The National Governors Association (NGA) wrapped up its Winter Meeting earlier this week with a focus on innovation. This year’s Chair, Arizona Governor Janet Napolitano, has made Innovation America the theme of her chairmanship. During the year, the NGA has been exploring three areas:
• Improving science, technology, engineering and mathematics (STEM) education;
• Enabling the post-secondary education system to better support innovation; and
• Encouraging business innovation through supportive state policies.
As part of the last of those topics, the focus has been on clusters, technology and entrepreneurship. As part of their cluster strategy, the Governors are recommending the creation of a
federal framework to assist regions, states, universities and the private sector in working collaboratively to accelerate the rate of U.S. innovation. The proposal focuses on three critical areas:
* Improving the math and science proficiency of all children in grades K-12 to increase the number and quantity of scientists and engineers who attend and graduate from college.
* Promoting innovation broadly throughout the state and targeting innovative regions that compete globally.
* Creating more flexible workforce programs.
I have yet to see the specifics of this federal innovation grant proposal, but it should like a good idea. The one concern I have is that the grants be tied to a realistic strategy. Everyone wants to be the next Silicon Valley. That is not going to happen. Each region needs its own unique strategy – based on its own jurisdictional advantage.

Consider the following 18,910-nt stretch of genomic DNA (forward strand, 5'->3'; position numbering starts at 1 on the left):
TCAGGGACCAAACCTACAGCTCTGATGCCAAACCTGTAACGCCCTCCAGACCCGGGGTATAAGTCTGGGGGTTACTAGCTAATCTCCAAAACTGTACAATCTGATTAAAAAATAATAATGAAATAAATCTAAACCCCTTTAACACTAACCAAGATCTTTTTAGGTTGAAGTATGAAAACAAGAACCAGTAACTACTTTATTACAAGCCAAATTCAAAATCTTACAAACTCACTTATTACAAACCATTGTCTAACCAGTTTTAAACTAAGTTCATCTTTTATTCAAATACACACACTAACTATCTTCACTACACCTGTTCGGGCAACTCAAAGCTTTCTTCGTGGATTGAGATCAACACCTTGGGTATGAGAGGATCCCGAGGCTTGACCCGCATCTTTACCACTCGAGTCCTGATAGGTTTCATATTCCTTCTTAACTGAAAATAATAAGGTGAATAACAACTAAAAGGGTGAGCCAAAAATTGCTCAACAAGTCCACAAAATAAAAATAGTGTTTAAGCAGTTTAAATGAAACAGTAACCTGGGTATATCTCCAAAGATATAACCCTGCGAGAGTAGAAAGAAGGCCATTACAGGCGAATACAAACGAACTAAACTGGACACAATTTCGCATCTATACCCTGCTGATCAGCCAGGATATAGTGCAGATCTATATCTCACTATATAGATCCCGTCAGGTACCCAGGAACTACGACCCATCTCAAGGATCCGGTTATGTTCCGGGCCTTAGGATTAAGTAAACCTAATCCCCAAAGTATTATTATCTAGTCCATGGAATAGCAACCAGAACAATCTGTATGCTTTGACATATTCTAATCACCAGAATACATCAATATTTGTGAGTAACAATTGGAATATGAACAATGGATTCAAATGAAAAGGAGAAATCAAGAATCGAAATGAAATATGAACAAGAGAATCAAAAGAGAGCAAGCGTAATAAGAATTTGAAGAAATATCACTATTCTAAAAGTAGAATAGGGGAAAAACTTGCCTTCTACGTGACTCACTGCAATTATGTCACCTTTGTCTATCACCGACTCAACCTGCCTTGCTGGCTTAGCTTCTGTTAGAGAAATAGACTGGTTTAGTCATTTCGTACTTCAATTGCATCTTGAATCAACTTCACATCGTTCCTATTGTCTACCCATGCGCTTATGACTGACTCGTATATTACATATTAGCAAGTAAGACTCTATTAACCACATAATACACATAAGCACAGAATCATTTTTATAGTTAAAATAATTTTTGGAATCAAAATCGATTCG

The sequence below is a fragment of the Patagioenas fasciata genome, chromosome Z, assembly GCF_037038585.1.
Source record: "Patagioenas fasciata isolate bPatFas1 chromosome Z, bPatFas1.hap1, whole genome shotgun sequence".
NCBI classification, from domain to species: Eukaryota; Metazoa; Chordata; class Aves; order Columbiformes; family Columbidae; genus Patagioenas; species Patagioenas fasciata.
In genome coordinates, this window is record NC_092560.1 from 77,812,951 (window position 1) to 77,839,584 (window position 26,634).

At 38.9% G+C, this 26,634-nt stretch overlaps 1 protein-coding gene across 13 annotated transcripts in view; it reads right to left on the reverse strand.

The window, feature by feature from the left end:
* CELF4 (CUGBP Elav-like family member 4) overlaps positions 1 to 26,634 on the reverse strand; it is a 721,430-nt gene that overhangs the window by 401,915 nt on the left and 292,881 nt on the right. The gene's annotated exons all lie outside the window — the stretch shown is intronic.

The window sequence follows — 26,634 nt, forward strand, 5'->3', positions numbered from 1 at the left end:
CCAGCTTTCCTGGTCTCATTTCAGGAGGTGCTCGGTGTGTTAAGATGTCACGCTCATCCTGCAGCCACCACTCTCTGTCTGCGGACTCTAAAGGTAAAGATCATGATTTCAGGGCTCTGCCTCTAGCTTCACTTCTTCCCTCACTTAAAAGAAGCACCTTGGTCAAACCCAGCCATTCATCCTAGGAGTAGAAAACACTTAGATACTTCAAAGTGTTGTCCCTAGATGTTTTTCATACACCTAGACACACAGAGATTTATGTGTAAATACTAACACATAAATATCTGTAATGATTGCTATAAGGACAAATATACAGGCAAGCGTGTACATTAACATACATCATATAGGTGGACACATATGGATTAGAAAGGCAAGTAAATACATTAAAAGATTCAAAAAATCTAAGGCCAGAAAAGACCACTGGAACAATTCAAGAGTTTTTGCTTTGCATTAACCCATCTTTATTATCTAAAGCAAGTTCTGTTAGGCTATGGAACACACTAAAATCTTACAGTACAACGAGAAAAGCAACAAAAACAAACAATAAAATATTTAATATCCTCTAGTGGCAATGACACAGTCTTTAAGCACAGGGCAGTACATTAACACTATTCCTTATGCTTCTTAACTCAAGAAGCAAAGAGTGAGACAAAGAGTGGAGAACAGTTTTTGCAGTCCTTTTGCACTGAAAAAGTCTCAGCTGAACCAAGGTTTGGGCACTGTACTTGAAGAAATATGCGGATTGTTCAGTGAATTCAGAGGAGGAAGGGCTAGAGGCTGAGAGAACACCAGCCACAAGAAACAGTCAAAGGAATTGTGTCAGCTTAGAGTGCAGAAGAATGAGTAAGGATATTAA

It is also about utilizing innovation and intangibles. As a recent story on the issue in Christian Science Monitor (States step up push to lure innovators and investors) points out:
Rising prosperity hinges not just on new industries, but on people in all industries learning to be more productive. (emphasis in original)
There is a distinction often made between technology-creating and technology-utilizing areas. Not all areas are going to be on the forefront of every new technology. But all areas can use technology to become competitive and productive.
If technology utilization is part of the NGA’s framework for innovation, then it will succeed. If it is another case of smokestack chasing applied to high-tech, then it won’t. Recreating Silicon Valley everywhere doesn’t work; creating your own new regional hotspot in “X” does.
I think the Governor’s (and Mayor’s) know that better than anyone — and are in the best position to make it happen. So I applauded their imitative and wish them well.